“We can’t fire unless the Captain gives the order,” Beluk, the taller of the two remaining bridge crew said. “The ship’s got the weapon’s locked down.”

“I don’t give a kriffing phud about that,” Sali screamed. “I’ve got the Captain’s badge, so I’m the Captain now, and I say charge the damn guns and blow that ship out of the sky.”

In theory Captaincy of an inter-system transport wasn’t the sort of thing which could be acquired as a “finders keepers” sort of thing, but after escaping the depressurizing cabin from which her only previously surviving family had been cast into space, and then struggling to get through both a burning corridor and an electrified elevator shaft, Sali was entirely out of patience with the galaxy and everyone else in it.

“Computer, initiate scan, process new crew assignments,” Loxtrol, the short and fuzzy other surviving bridge crew said.

Sali heard a tortured beep as the computer scrambled to find the resources to execute the requested routine.

A moment later a blue light bathed the bridge and the badge Sali had grabbed off the charred corpse on the central command chair responded with a blue pulse of its own.

“New crew allocation confirmed,” a mechanized voice said a moment before one of the displays at the far end of the bridge exploded.

“Give the order again,” Beluk said, running his hands over the controls at his station faster than Sali could follow.

“Charge our guns, target the Law Cruiser, and fire on it until there is nothing left but a cloud of expanding gas,” Sali said. “If any escape pods launch, I want them tractor beamed and once the Law Cruiser is gone, we’re going to pop them one right after enough and then blow them to space dust too.”

“What?” Beluk said.

“Was I unclear,” Sali asked.

“No. Not at all. Charging main guns now,” Beluk said.

“I’m getting a hail from the Law Cruiser and their engines are powering up,” Loxtrol said.

“Target the engines first. There’s no escape from this,” Sali said. “And put the hail through. I want to hear them beg.”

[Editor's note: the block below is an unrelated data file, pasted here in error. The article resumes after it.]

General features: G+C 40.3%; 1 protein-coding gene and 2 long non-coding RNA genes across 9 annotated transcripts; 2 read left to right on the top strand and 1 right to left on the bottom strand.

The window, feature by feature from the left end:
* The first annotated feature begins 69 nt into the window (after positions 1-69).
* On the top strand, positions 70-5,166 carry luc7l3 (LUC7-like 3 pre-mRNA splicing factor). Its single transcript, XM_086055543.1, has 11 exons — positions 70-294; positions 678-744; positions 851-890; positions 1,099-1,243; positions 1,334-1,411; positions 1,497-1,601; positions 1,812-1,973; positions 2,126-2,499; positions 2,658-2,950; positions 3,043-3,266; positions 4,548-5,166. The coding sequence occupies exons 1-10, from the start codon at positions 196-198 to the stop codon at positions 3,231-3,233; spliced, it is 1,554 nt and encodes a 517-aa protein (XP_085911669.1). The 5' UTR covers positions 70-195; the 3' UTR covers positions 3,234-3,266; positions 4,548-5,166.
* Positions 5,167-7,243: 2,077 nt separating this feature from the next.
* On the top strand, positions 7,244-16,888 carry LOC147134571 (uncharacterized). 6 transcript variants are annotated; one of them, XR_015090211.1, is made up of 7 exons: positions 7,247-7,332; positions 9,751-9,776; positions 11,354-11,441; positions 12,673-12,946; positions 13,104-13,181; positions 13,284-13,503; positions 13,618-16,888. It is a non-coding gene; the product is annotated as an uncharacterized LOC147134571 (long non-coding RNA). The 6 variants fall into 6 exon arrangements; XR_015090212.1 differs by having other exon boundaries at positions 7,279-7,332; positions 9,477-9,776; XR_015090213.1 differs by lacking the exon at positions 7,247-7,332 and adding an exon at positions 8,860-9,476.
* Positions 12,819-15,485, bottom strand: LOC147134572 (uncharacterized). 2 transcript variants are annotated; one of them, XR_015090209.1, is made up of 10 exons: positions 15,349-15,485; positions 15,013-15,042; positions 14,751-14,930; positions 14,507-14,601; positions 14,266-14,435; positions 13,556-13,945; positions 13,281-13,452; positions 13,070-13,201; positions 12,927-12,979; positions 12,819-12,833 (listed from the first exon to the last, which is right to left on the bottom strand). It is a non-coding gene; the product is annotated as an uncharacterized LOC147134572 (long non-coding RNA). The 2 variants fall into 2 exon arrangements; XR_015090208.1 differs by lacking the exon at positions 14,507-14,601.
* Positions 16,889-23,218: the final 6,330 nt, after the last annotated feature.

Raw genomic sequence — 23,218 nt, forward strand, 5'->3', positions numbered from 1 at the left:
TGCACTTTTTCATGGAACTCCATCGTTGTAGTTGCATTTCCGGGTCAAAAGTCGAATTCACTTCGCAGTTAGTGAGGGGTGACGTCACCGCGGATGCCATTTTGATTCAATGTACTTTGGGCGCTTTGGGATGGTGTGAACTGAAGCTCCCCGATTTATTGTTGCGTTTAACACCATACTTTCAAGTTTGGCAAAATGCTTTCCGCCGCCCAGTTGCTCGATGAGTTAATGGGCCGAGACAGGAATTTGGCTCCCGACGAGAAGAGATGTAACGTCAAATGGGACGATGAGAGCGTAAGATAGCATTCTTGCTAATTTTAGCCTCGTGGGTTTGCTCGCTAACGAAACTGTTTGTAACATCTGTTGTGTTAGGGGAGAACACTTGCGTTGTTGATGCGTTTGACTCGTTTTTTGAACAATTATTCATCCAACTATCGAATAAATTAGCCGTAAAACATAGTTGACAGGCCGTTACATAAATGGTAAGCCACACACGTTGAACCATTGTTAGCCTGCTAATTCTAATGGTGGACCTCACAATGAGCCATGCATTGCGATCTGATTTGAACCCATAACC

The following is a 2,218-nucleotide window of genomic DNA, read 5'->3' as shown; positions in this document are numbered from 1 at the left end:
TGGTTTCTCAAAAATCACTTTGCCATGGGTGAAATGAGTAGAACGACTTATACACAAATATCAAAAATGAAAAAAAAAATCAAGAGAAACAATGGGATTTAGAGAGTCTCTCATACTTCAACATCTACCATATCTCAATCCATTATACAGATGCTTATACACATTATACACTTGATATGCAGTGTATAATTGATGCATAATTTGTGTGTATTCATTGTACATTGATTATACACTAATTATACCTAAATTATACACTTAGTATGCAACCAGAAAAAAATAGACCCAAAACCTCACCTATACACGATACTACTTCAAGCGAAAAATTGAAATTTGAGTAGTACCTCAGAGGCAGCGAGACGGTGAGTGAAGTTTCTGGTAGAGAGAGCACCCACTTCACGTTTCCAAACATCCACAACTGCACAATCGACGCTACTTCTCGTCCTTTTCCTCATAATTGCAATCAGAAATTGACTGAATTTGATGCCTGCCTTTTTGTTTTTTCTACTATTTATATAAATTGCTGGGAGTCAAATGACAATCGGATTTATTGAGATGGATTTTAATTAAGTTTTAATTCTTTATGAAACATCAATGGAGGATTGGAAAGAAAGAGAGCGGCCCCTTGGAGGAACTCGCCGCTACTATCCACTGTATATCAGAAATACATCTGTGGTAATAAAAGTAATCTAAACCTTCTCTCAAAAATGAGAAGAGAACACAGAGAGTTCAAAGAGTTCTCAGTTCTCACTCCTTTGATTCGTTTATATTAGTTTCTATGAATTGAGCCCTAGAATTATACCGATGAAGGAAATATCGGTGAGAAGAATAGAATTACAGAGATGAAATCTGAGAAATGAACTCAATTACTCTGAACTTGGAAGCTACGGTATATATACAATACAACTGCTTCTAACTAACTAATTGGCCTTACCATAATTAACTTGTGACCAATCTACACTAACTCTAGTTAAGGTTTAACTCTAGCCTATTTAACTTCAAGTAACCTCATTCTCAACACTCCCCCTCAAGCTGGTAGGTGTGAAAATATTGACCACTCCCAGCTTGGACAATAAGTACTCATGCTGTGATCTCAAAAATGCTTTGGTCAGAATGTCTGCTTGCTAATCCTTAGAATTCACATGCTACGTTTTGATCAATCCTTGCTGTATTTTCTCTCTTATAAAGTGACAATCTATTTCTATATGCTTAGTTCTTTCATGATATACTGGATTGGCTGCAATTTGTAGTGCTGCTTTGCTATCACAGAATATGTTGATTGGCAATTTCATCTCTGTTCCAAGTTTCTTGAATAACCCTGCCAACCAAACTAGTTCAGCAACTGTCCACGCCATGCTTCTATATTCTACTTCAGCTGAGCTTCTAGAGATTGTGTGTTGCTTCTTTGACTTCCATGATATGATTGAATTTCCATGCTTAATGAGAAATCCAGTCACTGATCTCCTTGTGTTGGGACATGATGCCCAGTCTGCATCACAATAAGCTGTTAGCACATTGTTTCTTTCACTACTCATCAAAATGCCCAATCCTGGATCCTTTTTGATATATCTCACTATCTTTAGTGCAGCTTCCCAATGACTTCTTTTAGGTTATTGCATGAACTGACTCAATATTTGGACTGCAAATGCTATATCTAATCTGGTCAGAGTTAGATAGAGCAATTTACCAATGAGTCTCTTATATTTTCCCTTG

“Illegal transport vessel Dartan Sol, we read an energy build up on your weapon’s system,” a still Imperial accented voice said.

Sali knew voices like that.

She’d heard them a lot growing up. 

Remnants of the old Empire that had been swept away, driving those who clung to its power out to to the fringes of the galaxy. The thing about the galaxy though is that four hundred billion stars is a lot of space, and the fringes had plenty of room to absorb all sorts of awfulness.

“That’s because we’re going to kill you with them,” Sali said, assuming there was still a microphone intact somewhere that would pick up her voice.

“We have engaged the remote firing locks on your weapons,” the ex-Imperial said. “Your engine systems and navigational controls have been disabled as well. Cease resisting and you will be processed according to Palmaran law.”

“This is the Zudani system. Palmaran law does not apply here,” Loxtrol said.

“The Zudani system has been accepted as a member of Palmaran Protectorate,” the ex-Imperial said. “Any attempt to resist our lawful prosecution will result in the destruction of your vessel and permanent indenture of any survivors.”

Sali saw a light flicker off on the console in front of her.

“There won’t be any survivors,” Beluk said. “Just like there probably aren’t many Zudani left anymore either.”

“What do you mean?” Loxtrol said.

“The Palmaran’s took the Kastobol system last year,” Beluk said. “The Kastobol resisted and the Palamaran’s used some of the old Imperial Star Destroyers to bomb the planetary surface to a molten sea of rock. They only care about territory for the ‘humans only’ mini-Empire.”

“Are the weapon’s charged yet?” Sali asked. The history lesson was fascinating but she was more focused on consigning people to history for the time being.

“No. A lot of the relays are down. Repair droids are working on it, but they need time,” Beluk said.